And given that various versions of D20 has been used for everything from fantasy to horror to science fiction and superheroes§, one could argue it is a generic system. Although it is one where you start weak, and hopefully become very very powerful. The problem is that the system isn't very well suited when you try to do anything other than certain types of dungeon-crawling. And if you have played enough versions of it, you will find that you will always have to look up how certain things worked in that specific version of it, as there are so many tiny but extremely important differences..
 
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Dr Magister

Explorer
Barbarians of Lemuria is my fav " hack to any genre" system
There is in fact a generic version of BoL called Everywhen. It's my favourite generic system, although I don't know how well it would handle, say, high-powered super heroes. I've used it to run fantasy, space opera, wild west, Dark Heresy-style 40k, historical (Roman Empire), swashbuckling and I'm currently using it to run a Necromunda game.
 

overgeeked

B/X Known World
As much as I like Fate and Cortex, both amazing games, I lean more rules light or ultra-light these days. Though it comes with a well-defined setting, the system that runs Over the Edge 3rd Edition is perfect as a generic system. It can handle anything and fits on less than a page.

But, sometimes, even that’s too much system getting in the way, so it’s time for Free Kriegsspiel Renaissance (FKR) games.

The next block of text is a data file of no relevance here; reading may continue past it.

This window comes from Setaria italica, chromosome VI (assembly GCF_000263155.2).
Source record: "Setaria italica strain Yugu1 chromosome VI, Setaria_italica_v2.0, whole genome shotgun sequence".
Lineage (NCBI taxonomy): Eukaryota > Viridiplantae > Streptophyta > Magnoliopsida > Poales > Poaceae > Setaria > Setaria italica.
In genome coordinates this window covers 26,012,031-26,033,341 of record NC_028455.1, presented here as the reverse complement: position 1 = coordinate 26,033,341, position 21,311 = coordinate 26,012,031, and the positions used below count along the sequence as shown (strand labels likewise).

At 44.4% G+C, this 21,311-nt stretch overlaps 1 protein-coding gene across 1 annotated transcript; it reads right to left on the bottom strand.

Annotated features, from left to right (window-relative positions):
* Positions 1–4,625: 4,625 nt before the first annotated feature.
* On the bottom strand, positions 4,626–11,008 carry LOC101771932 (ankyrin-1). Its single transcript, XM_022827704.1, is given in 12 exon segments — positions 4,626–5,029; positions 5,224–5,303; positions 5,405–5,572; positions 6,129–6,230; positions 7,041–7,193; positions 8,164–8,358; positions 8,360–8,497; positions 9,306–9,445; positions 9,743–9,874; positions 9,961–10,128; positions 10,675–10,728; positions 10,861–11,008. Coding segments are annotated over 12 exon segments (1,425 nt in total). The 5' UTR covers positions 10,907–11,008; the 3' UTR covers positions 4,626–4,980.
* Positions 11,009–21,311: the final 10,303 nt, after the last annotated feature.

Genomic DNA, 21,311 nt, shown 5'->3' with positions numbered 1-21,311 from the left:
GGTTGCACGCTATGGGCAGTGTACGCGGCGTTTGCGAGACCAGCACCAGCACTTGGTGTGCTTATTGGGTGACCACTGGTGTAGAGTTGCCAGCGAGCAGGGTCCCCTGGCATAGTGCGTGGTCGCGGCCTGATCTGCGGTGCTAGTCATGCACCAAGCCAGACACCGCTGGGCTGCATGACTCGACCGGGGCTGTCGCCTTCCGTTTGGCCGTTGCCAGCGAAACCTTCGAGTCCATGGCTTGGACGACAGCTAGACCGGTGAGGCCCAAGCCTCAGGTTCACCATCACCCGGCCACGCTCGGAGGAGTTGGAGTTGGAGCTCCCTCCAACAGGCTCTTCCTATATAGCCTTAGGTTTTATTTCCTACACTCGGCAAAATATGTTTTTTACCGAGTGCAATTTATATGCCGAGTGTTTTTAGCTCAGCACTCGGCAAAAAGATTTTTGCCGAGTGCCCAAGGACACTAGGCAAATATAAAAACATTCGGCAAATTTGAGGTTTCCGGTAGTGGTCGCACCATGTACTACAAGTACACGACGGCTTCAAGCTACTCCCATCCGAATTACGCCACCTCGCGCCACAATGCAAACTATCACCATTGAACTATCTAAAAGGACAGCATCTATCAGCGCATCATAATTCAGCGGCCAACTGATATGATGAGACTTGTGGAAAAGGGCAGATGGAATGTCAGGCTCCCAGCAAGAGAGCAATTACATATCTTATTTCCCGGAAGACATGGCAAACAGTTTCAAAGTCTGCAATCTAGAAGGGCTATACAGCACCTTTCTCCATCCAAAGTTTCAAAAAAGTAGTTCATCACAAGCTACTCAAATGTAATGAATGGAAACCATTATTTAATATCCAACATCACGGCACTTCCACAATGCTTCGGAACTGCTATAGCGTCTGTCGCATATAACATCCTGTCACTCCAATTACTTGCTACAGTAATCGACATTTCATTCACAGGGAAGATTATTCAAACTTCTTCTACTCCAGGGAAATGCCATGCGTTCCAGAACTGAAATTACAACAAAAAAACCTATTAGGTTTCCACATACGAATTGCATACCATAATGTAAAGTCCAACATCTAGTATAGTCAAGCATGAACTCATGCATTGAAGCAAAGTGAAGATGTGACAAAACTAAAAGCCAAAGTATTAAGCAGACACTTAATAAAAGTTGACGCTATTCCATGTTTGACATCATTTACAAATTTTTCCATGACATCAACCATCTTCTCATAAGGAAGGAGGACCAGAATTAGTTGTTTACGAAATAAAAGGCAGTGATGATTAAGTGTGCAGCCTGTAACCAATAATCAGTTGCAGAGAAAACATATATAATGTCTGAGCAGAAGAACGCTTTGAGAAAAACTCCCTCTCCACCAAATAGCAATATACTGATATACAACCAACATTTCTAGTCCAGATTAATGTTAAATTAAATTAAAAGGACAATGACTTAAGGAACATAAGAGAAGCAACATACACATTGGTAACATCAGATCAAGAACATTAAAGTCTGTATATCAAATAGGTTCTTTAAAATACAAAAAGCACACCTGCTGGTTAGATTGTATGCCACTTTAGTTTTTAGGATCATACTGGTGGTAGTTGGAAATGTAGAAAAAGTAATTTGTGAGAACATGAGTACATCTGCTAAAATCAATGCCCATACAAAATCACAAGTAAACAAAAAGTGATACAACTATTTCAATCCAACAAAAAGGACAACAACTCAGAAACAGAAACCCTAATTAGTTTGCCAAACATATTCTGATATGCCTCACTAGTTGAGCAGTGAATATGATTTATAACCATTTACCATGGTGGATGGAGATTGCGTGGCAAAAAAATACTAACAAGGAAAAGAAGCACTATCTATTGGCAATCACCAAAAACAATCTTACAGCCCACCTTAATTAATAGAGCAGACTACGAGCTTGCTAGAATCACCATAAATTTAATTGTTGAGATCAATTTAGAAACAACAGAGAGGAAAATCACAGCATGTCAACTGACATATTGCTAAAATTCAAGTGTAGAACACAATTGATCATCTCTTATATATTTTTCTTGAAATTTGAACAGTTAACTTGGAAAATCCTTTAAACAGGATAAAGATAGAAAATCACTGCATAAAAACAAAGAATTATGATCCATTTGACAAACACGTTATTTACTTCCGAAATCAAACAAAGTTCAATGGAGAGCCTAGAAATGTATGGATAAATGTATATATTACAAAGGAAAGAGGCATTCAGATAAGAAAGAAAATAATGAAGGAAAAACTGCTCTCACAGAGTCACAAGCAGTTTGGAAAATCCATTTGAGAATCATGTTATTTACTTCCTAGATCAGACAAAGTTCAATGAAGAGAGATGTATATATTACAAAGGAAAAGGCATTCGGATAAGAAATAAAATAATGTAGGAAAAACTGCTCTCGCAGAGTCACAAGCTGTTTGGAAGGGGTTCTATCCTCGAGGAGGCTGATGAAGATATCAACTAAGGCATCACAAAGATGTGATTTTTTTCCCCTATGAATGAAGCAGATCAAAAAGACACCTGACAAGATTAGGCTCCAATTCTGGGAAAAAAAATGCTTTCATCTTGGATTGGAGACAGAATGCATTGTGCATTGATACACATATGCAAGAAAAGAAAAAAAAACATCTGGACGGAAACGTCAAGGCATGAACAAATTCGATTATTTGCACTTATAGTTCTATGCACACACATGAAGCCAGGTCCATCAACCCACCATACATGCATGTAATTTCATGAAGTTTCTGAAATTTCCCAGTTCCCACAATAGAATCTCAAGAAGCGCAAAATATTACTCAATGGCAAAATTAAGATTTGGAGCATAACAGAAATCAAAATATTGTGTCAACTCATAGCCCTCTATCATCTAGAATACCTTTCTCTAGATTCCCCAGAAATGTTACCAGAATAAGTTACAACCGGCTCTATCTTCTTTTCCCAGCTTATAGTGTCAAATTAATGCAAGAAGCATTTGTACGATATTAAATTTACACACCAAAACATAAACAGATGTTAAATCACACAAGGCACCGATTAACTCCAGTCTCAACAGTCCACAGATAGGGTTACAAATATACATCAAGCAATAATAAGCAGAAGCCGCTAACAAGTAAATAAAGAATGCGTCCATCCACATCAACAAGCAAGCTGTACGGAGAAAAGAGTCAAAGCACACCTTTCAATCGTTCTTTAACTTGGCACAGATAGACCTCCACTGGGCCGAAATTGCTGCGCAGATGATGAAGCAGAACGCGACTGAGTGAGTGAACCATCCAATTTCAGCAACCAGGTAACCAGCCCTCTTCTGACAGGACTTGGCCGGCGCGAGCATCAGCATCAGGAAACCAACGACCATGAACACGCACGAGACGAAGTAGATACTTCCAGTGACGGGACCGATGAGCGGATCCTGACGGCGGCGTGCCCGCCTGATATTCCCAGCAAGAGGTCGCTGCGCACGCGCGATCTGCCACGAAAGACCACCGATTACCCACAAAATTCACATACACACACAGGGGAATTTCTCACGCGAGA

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aramis erak

Legend
What do you think is the best/most fun universal/generic rpg system and why? I'm really curious about Fate, Cortex Prime and Savage Worlds. Anyone have any experience with any of those? If so, what do you like/dislike? I'm interested in any other generic rpg systems you like too
Of the ones I've run... and my current tastes...
⚀ EABA 1E
⚁ WEG d6 (the version Nocturnal has in 3 volumes Adventure, Space, and Fantasy)
⚂ Genesys
⚃ Hero System (4 or 5e over 6e, and 6e over 3e or earlier)
⚄ BRP (Chaosium, either version)
⚅ GURPS

The ones I've not run, but know enough about to rank by interest in running...
⚀ Savage Worlds
⚁ EABA 2E
⚂ Plainlable/Simply Roleplaying
⚃ True20
⚄ d20M
⚅ TWERPS

My preference is for adapted core systems... by engine and preference
⚀ Year Zero Engine
⚁ 2d20 System
⚂ Cortex Plus/Prime (they're not different enough to separate)
⚃ Unisystem Lite (BTVS, Army of Darkness, Angel, but I've only run BTVS)
⚄ BRP
⚅ (Ick!) Palladium. If one's good with Palladium's approach to rules, then it's various RPGs are one semi-cohesive block of adapted cores. I haven't agreed with the core mechanical conceits for a long time.

For reference, my current 3 campaigns are using 3 universal systems, kind of...
Alien: Year Zero Engine. (Adapted core.)
Star Trek Adventures: 2d20 Engine. (Adapted core)
FFG Star Wars: Genesys engine's progenitor. using two of the 3 adapted cores. Genesys itself is a core+splats model, but technically spawns from FFGSW, rather than being its parent. Still, close enough.
 

aramis erak

Legend
Also forgot BRP, which can be used as a generic system. Not quite as fiddly as GURPS. Can have a bit of a slightly pulpy feeling, but is also quite grounded. Here obscure knowledge-skills are often what is needed. ;)
80's BRP is the "King of the Adapted Core"...
the BRP box - the rules light version of a BRP universal core, with three adaptations in box
Elf Quest
RuneQuest 3
Superworld
Stormbringer/Elric!
Ringworld
Worlds Beyond (3pp, possibly unlicensed at the time)
Hawkmoon

The other big 80's Adapted Core game line is Palladium...
Palladium Fantasy RPG
Mechaniods trilogy
Mechanoids big book
Robotech (eventually hit 5 cores!)
Heroes Unlimited
Villains Unlimited
TMNT
Ninjas & Superspies
Rifts
After The Bomb (TMNT less the licensed content)
Macross II

After 2000, palladium moved more towards core+splats...